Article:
Here is a link to a lighting design magazine with some technical mumbo jumbo regarding our recent effort to help turn Downtown Louisville into a winter wonderland of lights. If you understand all the technical talk, we might have a job for you in our lighting department.
Louisville, Kentucky, is known for its festivals and special events and the city’s annual “Light Up Louisville” event between Thanksgiving and New Year’s is one of its most popular. Elation Platinum Beam 15R Pro moving heads and IP-65 rated ELAR 108 PAR RGBW lights were used for the 2013 edition, which included an extra component, “40 Nights of Lights” that featured light projection and a nightly light show set to music.
Designed to bring more citizens and visitors downtown to celebrate the season, “Light Up Louisville” is a four-block festival of lights and this season included two 15-minute timecoded on-street light shows set to Christmas music. The light shows played each of the 40 nights with color projection onto trees, street lights and buildings all adding to the festive atmosphere.
Axxis, Inc. of Louisville was responsible for the entire production design and installation with Chris Burgin of Axxis handling lighting design and programming (Elizabeth Squire programmed the second timecoded show).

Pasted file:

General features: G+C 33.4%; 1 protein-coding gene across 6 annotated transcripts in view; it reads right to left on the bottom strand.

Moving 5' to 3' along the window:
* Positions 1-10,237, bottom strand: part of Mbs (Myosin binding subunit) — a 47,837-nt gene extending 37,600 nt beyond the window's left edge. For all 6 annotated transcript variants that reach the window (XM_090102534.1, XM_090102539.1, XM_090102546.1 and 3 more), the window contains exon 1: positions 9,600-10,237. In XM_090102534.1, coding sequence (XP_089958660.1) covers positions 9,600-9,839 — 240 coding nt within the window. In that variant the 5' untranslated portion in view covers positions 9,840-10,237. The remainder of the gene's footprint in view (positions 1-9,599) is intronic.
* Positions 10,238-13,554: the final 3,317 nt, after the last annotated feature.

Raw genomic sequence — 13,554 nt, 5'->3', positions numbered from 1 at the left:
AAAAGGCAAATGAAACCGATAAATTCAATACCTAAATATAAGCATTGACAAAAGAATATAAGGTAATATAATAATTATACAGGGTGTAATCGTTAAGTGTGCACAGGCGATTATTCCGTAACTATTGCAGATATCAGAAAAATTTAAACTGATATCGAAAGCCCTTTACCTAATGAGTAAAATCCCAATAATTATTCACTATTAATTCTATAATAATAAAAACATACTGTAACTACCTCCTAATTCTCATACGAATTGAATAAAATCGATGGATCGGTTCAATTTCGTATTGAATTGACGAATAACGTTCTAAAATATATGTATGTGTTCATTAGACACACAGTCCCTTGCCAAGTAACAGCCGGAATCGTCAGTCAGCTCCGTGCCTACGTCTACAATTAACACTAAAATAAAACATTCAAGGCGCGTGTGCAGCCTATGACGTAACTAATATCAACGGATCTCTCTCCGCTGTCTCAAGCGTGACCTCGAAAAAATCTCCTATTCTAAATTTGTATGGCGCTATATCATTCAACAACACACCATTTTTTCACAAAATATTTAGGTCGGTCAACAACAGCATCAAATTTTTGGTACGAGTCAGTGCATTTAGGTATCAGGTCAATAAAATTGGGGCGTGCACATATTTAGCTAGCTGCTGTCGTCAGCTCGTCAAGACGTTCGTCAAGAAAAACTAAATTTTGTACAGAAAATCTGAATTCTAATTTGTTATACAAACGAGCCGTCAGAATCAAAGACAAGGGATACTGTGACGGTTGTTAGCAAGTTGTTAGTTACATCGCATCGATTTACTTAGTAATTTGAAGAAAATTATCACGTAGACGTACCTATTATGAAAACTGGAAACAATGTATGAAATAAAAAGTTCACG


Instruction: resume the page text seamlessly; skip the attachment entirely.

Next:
Axxis placed sixteen Platinum Beam 15Rs in weatherproof domes on top of towers in the middle of a courtyard. According to Chris, “This gave us an opportunity to surround the audience with light as well as the option to hit the surrounding buildings, trees and people passing by. We put them on top of custom 3-sided 15’ tall towers that had the Fleur de lis (Louisville’s symbol) etched into Plexiglas. We then lit the tower up with Elation ELAR 108 LEDs.”
Axxis designed and constructed columns around each light pole in order to mount the Platinum Beams to the structure and sent the signal to each light via the fixture’s built-in wireless system. “The Platinum Beam 15R’s built-in wireless EWDMX Receiver was one of the most useful features for us,” Chris says. “This allowed us to send signal across the city block without running any data cables. We could then get data to the ELAR 108s in the towers as well.”
A powerful beam was also an important factor with ample lumens and a narrow beam a must for a decent throw and eye-catching mid-air look. “Another nice feature was the tight beam they produced. We decided to add haze but even before that they were punchy enough to see the beams on most nights,” Chris comments. “One thing we wanted to do was play with the lights and that included onto the side of all of the buildings in downtown. It was fun to put a gobo or colors onto them. The Platinum Beams could hit the top of every building we threw the light onto.”